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Posted by Jim Blais

Toxic Gas Monitoring System Design - 20 Years of Lessons Learned and Shared

April 24, 2019

For the past 20 years, I have been focused exclusively on designing Toxic Gas Monitoring Systems (TGMS). It has been quite a journey.  I’ve had the opportunity to work on many TGMS projects on a large scale. I’ve also had many opportunities to work in small R&D facilities with only one tool.

Large scale opportunities begin with the first “LonWorks” based TGMS, configured in Germany and installed in the USA with MST.  This TGMS was initially a 600 point gas detection system installed at the “White Oak Semiconductor” FAB in Virginia.

We were fortunate to begin our “learning process” at Hallam-ICS by actually “teaming” with major gas detection manufacturers. At their request, we initially did the upfront and final designs, with our teaming relationships including Zellweger Analytics (now Honeywell Analytics) and now also with DOD Technologies and Draeger.

Over the years our involvement and capabilities have expanded to where we now provide turnkey services, beginning with user requirements, design, fabrication, installation, integration and validation of TGMS platforms.Jim Blais

So this part of my journey arrives at retirement. I have had the privilege of working at Hallam-ICS for 27 ½ years.  Hallam-ICS is filled with great people, all of whom are super smart!   Again – I must repeat; it has been my privilege to meet and become friends with so many throughout this great organization!

I have also truly enjoyed meeting and working with lots of really fantastic people.  Among the many  clients I include; Analog Devices, Applied Materials, Axcelis, MIT, MIT Lincoln Laboratories, Cornell University, Harvard University, Global Foundries and many others.  I’m also especially grateful for becoming friends with my much esteemed colleague Mr. John Cox P.E., C.I.H.  John has helped and worked with me on several projects and has been a great teacher regarding everything associated with EH&S.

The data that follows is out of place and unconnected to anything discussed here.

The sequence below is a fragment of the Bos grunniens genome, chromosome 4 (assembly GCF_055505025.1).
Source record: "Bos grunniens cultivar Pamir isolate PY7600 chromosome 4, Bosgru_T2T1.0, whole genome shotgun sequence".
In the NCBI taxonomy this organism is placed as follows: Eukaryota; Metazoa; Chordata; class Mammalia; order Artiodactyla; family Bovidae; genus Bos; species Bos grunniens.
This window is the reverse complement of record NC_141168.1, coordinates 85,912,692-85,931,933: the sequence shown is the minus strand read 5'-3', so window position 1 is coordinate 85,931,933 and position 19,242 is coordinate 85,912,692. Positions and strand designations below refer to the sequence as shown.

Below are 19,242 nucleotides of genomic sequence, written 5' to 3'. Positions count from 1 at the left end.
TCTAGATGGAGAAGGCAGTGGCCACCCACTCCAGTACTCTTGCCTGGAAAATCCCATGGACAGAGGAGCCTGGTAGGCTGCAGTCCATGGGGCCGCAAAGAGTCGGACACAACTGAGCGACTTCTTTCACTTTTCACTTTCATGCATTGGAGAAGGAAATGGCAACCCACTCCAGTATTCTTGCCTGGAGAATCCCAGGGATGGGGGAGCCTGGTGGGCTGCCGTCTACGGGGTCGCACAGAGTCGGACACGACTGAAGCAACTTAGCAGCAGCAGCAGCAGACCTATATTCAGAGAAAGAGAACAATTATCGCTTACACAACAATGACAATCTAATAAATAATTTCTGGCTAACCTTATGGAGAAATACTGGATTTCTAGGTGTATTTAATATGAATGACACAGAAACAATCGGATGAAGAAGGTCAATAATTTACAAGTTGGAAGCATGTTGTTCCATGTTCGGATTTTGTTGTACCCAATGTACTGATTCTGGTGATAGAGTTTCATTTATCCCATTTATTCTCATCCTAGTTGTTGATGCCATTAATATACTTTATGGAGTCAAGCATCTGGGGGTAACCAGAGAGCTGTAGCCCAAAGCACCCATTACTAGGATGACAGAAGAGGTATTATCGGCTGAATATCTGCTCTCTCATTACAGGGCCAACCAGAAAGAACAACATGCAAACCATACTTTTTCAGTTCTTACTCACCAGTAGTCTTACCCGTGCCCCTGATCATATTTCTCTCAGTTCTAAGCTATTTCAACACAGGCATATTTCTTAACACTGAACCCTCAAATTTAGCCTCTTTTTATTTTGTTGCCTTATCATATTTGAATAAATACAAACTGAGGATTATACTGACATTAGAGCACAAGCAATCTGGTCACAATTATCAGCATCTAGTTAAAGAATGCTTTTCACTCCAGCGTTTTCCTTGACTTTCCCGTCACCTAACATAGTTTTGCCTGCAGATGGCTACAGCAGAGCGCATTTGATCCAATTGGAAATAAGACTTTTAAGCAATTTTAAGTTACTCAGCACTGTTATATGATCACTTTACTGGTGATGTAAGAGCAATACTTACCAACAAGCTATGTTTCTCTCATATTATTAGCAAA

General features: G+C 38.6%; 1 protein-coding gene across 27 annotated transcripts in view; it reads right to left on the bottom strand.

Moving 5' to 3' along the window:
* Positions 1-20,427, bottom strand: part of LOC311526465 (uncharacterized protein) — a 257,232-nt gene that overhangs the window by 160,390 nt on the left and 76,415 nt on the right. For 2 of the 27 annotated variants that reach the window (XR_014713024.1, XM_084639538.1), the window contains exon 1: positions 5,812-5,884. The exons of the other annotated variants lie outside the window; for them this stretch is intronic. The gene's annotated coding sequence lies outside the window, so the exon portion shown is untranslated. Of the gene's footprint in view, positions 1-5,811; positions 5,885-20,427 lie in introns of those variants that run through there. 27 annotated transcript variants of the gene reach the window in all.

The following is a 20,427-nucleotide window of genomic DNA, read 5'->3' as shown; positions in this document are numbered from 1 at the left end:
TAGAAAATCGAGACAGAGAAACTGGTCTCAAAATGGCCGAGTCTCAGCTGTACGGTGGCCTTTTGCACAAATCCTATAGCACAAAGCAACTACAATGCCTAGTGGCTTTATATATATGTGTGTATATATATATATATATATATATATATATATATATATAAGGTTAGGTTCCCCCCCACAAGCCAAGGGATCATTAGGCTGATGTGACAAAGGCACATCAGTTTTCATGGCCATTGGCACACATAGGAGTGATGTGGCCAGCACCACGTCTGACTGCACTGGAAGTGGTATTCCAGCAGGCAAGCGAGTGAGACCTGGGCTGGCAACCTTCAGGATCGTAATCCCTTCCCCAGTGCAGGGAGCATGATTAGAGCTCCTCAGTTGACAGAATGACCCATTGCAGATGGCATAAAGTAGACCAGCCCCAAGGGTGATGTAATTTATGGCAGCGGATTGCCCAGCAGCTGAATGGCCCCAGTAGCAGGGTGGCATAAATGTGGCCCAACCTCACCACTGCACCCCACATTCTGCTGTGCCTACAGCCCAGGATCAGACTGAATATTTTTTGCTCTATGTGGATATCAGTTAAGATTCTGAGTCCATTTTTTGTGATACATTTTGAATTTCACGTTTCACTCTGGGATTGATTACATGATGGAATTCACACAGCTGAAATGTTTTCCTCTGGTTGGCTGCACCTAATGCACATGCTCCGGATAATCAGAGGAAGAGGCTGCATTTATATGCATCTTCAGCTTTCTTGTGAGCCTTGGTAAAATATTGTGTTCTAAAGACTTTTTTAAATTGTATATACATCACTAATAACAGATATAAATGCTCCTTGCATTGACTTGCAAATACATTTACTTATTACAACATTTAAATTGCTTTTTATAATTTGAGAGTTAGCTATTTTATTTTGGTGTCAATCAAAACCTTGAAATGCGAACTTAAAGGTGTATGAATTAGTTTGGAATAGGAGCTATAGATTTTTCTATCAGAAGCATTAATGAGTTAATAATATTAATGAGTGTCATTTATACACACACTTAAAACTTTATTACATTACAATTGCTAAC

I have created a brief summary of some key lessons learned along the way, followed with a few more details, along with real experiences (true stories) shared – perhaps highlighting the challenges and the need to pay attention to the… details.

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Please note that the following represents only a small tidbit of a few of the important things to consider when designing a TGMS. We have a lot to share, (I’m one of those passionate “detail” persons) but it is obviously impossible to ‘condense’ 20 years of knowledge into a small paper. 

Yet – I’m completely unfamiliar with the concept of this thing called retirement. But I guess I’m going to be giving it a try. Thank you!

Jim Blais

White Paper Download TGMS Design 20 Years of Lessons Learned

About the Author

Jim is the senior technical lead for Toxic Gas Monitoring Systems (TGMS) with 50 years of experience.  He determines TGMS “user requirements”- evaluates, recommends, selects and applies the best gas detection technologies available – based upon each user’s gas targets.  Jim also provides guidance on harmonizing and utilizing both applicable codes and best practices, selecting ideal sensor locations and developing functional “cause & effect” (CE) gas safety matrices.  For more information please contact Jim at jblais@Hallam-ICS.com or through our

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About Hallam-ICS

Hallam-ICS is an engineering and automation company that designs MEP systems for facilities and plants, engineers control and automation solutions, and ensures safety and regulatory compliance through arc flash studies, commissioning, and validation. Our offices are located in Massachusetts, Connecticut, New York, Vermont and North Carolina and our projects take us world-wide.

Topics: MEP Engineering, Toxic Gas Monitoring Systems

Jim Blais

By Jim Blais

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April 24, 2019

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